For a little change of pace, Sedaris read an emotional piece about his father. In nearly all of his collections, Sedaris simultaneously portrays his father, Lou, as a real person and fictional character: eating dinner in his underpants, telling strangers they’re too loud, and being a dominant figure of familial authority. He read the audience a story of Lou’s transition to a senior home. Though Lou is described as physically disintegrating, his personality remains just as strong-minded and frank as we remember. The last scene of this piece takes place at the airport. David is waiting to get picked up by Lou, who was scheduled to pick him up at 6:30 pm. On the phone, Lou confidently says, “Well, it’s not 6:30 here, but I’ll be on my way soon.” After almost an hour of waiting, David calls again and Lou answers, “I’m coming!” as the TV plays in the background. Sedaris ends this piece by comedically and profoundly saying that Lou was even “late for death.”
The entire theater fell silent, and after a few moments of processing, the audience commended Sedaris’ evident vulnerability and wit with a roaring applause.
Sedaris’ last piece from his new book, entitled I’m Still Standing, is about personally enduring a gastrointestinal infection. Sedaris reflects on the past times he has seen strangers poop their pants, both times (unfortunately) on a plane. As the story built, we realized that Sedaris might be next. His experience with this infection was described in full detail as we learned about his frustrating Fitbit standing requirement and his childlike reliance on his boyfriend, Hugh, when sick. For six straight days, Sedaris described shitting so many “cans of paint,” he had to ask himself, “Where is this coming from—my eyes?”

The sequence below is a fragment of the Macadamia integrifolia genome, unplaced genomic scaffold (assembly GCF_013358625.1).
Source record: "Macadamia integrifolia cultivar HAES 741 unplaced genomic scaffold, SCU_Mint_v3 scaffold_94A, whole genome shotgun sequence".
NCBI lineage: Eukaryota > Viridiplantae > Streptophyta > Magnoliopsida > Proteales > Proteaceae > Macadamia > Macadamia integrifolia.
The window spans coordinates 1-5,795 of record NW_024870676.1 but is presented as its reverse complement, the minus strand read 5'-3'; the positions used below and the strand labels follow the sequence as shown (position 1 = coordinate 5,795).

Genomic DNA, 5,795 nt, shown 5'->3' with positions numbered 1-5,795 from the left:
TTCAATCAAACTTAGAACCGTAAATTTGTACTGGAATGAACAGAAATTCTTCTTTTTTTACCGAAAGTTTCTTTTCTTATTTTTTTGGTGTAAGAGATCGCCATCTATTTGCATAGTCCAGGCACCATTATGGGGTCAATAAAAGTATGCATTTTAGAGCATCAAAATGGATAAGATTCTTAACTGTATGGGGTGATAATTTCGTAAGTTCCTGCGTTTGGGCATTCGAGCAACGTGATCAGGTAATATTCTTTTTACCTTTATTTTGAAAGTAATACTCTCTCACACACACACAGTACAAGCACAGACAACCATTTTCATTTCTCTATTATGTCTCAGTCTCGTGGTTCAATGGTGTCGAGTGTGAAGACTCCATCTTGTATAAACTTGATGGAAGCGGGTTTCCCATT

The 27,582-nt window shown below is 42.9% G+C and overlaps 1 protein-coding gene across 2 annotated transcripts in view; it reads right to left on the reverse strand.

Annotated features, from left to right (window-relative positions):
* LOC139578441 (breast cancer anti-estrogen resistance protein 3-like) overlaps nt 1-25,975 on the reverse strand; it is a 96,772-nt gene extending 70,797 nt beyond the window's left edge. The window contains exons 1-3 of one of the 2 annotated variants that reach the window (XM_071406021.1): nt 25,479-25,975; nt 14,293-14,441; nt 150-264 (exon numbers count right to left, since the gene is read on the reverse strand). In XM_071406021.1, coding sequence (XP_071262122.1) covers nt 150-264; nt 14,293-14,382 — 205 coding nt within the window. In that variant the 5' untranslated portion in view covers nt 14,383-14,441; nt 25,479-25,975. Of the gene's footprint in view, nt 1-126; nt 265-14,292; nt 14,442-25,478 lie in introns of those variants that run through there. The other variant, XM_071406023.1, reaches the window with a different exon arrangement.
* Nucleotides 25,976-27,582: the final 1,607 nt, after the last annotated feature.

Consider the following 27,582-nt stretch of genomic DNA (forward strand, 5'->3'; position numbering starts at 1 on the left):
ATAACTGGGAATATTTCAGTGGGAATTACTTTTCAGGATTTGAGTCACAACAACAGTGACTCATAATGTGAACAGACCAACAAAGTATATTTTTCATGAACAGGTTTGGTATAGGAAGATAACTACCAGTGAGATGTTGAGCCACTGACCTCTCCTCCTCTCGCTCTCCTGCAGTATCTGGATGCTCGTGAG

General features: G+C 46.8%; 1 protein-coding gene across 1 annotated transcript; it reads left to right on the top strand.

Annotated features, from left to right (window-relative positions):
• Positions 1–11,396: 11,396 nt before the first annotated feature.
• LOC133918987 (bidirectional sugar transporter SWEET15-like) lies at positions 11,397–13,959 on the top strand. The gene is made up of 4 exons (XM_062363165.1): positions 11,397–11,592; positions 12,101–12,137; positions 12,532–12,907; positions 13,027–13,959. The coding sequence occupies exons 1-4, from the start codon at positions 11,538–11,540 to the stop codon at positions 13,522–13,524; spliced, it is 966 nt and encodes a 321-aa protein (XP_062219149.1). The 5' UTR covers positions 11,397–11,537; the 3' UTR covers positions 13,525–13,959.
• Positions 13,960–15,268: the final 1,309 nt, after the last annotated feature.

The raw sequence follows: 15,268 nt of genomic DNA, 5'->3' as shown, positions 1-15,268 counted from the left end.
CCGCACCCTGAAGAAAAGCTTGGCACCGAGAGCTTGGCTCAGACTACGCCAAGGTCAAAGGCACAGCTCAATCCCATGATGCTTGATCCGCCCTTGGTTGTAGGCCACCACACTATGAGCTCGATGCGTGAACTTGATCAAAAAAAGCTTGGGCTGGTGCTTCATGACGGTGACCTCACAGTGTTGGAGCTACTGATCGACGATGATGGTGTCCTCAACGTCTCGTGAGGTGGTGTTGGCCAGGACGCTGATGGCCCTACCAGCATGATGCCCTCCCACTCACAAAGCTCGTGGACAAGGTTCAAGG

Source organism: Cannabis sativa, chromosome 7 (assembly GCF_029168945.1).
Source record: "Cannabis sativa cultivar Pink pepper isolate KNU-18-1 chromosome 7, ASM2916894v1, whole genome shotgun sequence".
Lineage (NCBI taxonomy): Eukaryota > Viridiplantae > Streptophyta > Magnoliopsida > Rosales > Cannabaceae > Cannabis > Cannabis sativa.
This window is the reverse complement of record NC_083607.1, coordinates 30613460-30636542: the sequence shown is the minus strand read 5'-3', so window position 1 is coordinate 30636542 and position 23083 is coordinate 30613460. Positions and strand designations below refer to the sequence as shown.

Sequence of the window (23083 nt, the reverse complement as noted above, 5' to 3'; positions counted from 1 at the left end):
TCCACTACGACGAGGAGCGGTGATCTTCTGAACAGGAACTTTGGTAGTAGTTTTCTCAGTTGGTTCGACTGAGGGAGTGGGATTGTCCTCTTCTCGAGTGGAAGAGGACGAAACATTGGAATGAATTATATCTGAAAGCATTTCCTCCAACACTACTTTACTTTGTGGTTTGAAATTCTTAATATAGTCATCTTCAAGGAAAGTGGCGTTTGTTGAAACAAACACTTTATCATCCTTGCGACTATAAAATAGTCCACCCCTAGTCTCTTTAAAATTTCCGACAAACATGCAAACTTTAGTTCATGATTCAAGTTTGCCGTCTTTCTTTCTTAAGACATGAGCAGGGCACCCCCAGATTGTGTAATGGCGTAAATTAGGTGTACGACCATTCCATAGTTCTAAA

After sharing these three pieces, Sedaris moved on to reading short excerpts from his latest book Theft by Finding. An anthology of journal entries from 1977–2002, Theft by Finding is a look into Sedaris’ everyday life. A series of his entries are about learning French, and often jokes about his frustrating relationship with his teacher. Sedaris read aloud an entry written in Paris in 1988: “Today the teacher called me a sadist. I tried to say that was like the pot calling the kettle black but came out with something closer to ‘That is like a pan saying to a dark pan, ‘You are a pan.’”
A short but necessary Q&A session took place after his reading, where audience members could ask questions like: “How could you possibly have endured a gastrointestinal infection for six days? I have personally had one and I couldn’t move.” and “You said that you cleverly named one of the streets you lived on ‘Sea Section’ because it was next to a boardwalk. Were there any other strong candidates of punny street names?” Sedaris responds to both somehow trailing onto a tangent about his love for shopping.
Sedaris closed his talk by thanking us for the immense support and held a book signing in the lobby directly after. Readers lined up minutes before the end of his talk, awaiting their special few seconds with Sedaris, and probably thinking about how they respond to rude drivers on the freeway.
The night with David Sedaris proved to be a night of laughing and learning. As one man simply reads words to an audience of over 1,000 people, we become members of a new world—Sedaris’ world. In this world, it is socially permissible to dislike dogs, and the critique of society and interpersonal relationships is elevated through the most unifying and freeing of mediums: humor.
Ana Magallanes is the Arts and Entertainment Editor at The Triton.